Lead prices hit a one-year high. Source: MetalMiner analysis of Fastmarkets.com data.

Three-month London Metal Exchange lead hit a one-year high last week as prices tested $1,900 per metric ton level.

Neutral Fundamentals

Lead Production vs Usage. Source: MetalMiner analysis of ILZSG data

Lead Production vs Usage. Source: MetalMiner analysis of ILZSG data.

The latest data reported by the International Lead and Zinc Supply Group (ILZSG) indicate the world refined lead metal supply exceeded demand by 23,000 metric tons during the first four months of 2016. Reductions in Australia, China, India and the U.S. led the fall in global lead mine production of 5% compared with the first four months of 2015.

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World refined lead metal output decreased by 1.8%. excluding Chinese usage of refined lead metal rose by 4.2%, mainly because of an 8.8% increase in European demand. Chinese apparent usage, however, fell by 12.1%, and overall global demand decreased by 2.5%. Chinese imports of lead contained in lead concentrates declined by 18.9% compared with the same period in 2015. Read more

Gold and most precious metals are still gaining from the bounce they received after the U.K. voted to leave the European Union and most bankers and analysts expect that to continue. In contrast, European aluminum premiums are falling.

Poll: Gold’s Brexit Bounce Has Legs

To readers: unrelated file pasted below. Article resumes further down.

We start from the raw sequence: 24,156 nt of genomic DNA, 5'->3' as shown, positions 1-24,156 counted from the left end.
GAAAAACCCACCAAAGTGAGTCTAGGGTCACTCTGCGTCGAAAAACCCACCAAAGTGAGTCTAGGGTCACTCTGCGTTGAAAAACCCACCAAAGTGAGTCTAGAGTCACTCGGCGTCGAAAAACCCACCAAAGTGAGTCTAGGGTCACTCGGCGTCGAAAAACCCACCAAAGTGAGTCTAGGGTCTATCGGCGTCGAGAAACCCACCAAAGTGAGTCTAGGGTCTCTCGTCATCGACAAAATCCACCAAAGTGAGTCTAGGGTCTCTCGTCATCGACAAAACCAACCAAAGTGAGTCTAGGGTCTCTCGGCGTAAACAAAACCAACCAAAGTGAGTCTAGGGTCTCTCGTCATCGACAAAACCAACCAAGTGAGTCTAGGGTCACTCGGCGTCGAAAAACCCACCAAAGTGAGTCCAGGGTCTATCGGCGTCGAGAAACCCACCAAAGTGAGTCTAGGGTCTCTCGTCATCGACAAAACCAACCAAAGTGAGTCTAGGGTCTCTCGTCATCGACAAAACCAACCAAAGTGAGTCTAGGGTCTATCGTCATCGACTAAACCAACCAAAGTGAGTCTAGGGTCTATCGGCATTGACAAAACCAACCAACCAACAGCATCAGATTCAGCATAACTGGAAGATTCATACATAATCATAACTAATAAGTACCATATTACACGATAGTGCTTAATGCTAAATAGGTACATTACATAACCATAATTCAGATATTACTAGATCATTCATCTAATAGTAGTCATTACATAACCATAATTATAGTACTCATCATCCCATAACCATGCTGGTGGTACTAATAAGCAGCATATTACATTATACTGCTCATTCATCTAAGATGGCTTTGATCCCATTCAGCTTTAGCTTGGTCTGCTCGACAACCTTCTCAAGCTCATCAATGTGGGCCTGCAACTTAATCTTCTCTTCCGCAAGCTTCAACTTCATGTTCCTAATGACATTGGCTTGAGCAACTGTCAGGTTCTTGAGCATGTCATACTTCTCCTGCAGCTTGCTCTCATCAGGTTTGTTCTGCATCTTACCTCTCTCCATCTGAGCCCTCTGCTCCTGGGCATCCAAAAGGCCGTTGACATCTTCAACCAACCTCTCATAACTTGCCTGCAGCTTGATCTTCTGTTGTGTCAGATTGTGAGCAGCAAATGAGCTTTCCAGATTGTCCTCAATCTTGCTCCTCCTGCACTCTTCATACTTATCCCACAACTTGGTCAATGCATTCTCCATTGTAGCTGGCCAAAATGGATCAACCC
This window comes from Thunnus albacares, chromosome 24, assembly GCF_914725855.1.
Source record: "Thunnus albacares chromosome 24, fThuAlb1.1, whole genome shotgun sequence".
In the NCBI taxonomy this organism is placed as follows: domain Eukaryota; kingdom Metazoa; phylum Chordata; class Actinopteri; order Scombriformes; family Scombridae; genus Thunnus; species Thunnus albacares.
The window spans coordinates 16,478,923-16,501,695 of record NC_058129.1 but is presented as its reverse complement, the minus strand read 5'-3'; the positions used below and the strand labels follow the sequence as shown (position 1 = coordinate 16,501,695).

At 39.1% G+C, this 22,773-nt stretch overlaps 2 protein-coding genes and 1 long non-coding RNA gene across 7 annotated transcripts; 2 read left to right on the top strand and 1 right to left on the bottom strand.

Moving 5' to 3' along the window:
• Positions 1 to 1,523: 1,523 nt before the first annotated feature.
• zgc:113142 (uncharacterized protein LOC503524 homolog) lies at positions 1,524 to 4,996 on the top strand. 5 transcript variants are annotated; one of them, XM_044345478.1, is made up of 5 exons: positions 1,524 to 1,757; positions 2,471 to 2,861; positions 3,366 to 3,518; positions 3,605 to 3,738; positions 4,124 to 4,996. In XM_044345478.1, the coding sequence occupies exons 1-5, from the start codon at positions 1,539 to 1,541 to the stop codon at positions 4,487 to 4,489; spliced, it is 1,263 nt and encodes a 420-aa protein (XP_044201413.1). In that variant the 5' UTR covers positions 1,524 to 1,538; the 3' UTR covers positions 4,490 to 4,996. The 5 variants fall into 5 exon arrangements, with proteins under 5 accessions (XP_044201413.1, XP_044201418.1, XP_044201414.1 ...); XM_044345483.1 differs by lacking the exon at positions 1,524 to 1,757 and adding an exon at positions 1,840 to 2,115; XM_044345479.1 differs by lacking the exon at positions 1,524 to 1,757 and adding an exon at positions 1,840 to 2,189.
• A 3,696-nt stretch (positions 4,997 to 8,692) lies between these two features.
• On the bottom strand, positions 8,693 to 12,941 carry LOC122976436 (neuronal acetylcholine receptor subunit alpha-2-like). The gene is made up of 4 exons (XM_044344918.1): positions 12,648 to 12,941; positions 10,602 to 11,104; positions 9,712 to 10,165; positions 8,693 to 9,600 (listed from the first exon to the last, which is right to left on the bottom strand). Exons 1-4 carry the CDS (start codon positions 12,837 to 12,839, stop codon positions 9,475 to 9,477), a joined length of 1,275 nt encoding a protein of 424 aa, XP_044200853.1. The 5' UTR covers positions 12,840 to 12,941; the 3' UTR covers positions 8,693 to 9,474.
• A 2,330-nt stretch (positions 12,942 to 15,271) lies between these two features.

Britain’s vote to leave the European Union has led analysts to raise their gold price forecasts again this year, after the decision shook up financial markets and sparked a rally in the precious metal to two-year highs.

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A poll of 25 analysts and traders over the last two weeks returned an average price forecast for this year of $1,280 an ounce, up from $1,209 in a similar survey in April, and nearly 15% higher than a poll at the start of the year.

European Aluminum Surcharges Keep Falling

Surcharges for physical aluminum in Europe are expected to gradually extend their recent decline due to sluggish demand as metal is released from warehouses when finance deals become less lucrative.

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The premiums, which consumers pay on top of the London Metal Exchange cash price for immediate delivery, were quoted at $115-$120 a metric ton for duty-paid metal in Rotterdam, down some $10-$15 in recent months and from $140-$150 in early February.